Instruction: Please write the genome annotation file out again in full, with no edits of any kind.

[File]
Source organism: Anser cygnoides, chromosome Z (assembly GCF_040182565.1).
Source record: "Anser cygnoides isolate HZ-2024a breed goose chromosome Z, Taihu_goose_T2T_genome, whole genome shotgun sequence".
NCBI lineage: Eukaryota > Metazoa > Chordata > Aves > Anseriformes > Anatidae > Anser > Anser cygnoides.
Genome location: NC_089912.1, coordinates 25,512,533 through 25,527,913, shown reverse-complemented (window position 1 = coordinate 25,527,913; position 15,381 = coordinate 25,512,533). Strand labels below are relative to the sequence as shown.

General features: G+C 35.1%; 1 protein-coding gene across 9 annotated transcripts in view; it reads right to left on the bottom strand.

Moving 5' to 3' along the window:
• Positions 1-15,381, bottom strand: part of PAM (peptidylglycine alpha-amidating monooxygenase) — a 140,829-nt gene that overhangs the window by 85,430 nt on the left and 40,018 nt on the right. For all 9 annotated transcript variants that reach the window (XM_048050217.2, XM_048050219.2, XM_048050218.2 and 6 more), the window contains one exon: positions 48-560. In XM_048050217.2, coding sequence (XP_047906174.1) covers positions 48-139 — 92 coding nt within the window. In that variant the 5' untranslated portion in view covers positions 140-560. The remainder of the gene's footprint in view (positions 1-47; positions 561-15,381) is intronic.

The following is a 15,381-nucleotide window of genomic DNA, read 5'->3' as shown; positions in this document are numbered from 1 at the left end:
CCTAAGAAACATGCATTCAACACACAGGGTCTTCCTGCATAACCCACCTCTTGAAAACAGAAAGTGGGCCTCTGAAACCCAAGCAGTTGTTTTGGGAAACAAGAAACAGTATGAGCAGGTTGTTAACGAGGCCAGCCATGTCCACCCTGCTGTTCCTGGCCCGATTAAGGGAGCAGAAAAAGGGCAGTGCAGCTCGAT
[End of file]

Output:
Source organism: Anser cygnoides, chromosome Z (assembly GCF_040182565.1).
Source record: "Anser cygnoides isolate HZ-2024a breed goose chromosome Z, Taihu_goose_T2T_genome, whole genome shotgun sequence".
NCBI lineage: Eukaryota > Metazoa > Chordata > Aves > Anseriformes > Anatidae > Anser > Anser cygnoides.
Genome location: NC_089912.1, coordinates 25,512,533 through 25,527,913, shown reverse-complemented (window position 1 = coordinate 25,527,913; position 15,381 = coordinate 25,512,533). Strand labels below are relative to the sequence as shown.

General features: G+C 35.1%; 1 protein-coding gene across 9 annotated transcripts in view; it reads right to left on the bottom strand.

Moving 5' to 3' along the window:
• Positions 1-15,381, bottom strand: part of PAM (peptidylglycine alpha-amidating monooxygenase) — a 140,829-nt gene that overhangs the window by 85,430 nt on the left and 40,018 nt on the right. For all 9 annotated transcript variants that reach the window (XM_048050217.2, XM_048050219.2, XM_048050218.2 and 6 more), the window contains one exon: positions 48-560. In XM_048050217.2, coding sequence (XP_047906174.1) covers positions 48-139 — 92 coding nt within the window. In that variant the 5' untranslated portion in view covers positions 140-560. The remainder of the gene's footprint in view (positions 1-47; positions 561-15,381) is intronic.

The following is a 15,381-nucleotide window of genomic DNA, read 5'->3' as shown; positions in this document are numbered from 1 at the left end:
CCTAAGAAACATGCATTCAACACACAGGGTCTTCCTGCATAACCCACCTCTTGAAAACAGAAAGTGGGCCTCTGAAACCCAAGCAGTTGTTTTGGGAAACAAGAAACAGTATGAGCAGGTTGTTAACGAGGCCAGCCATGTCCACCCTGCTGTTCCTGGCCCGATTAAGGGAGCAGAAAAAGGGCAGTGCAGCTCGAT